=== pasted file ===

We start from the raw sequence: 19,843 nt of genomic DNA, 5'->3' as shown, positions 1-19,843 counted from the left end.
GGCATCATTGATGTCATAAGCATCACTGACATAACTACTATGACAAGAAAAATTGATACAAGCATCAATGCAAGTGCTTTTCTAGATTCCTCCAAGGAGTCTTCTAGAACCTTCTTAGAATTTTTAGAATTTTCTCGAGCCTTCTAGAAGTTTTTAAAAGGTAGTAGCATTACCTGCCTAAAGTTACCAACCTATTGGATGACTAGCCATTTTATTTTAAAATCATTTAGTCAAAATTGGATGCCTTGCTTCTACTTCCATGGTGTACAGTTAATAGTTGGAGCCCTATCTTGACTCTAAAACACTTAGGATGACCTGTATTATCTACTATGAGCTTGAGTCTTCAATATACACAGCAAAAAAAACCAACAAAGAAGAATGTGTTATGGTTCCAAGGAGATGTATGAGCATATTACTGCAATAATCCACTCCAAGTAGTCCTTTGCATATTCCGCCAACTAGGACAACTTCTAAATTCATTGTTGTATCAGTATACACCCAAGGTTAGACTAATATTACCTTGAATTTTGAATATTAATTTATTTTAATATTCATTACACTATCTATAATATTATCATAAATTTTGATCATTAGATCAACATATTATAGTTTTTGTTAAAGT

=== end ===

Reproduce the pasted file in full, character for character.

We start from the raw sequence: 19,843 nt of genomic DNA, 5'->3' as shown, positions 1-19,843 counted from the left end.
GGCATCATTGATGTCATAAGCATCACTGACATAACTACTATGACAAGAAAAATTGATACAAGCATCAATGCAAGTGCTTTTCTAGATTCCTCCAAGGAGTCTTCTAGAACCTTCTTAGAATTTTTAGAATTTTCTCGAGCCTTCTAGAAGTTTTTAAAAGGTAGTAGCATTACCTGCCTAAAGTTACCAACCTATTGGATGACTAGCCATTTTATTTTAAAATCATTTAGTCAAAATTGGATGCCTTGCTTCTACTTCCATGGTGTACAGTTAATAGTTGGAGCCCTATCTTGACTCTAAAACACTTAGGATGACCTGTATTATCTACTATGAGCTTGAGTCTTCAATATACACAGCAAAAAAAACCAACAAAGAAGAATGTGTTATGGTTCCAAGGAGATGTATGAGCATATTACTGCAATAATCCACTCCAAGTAGTCCTTTGCATATTCCGCCAACTAGGACAACTTCTAAATTCATTGTTGTATCAGTATACACCCAAGGTTAGACTAATATTACCTTGAATTTTGAATATTAATTTATTTTAATATTCATTACACTATCTATAATATTATCATAAATTTTGATCATTAGATCAACATATTATAGTTTTTGTTAAAGT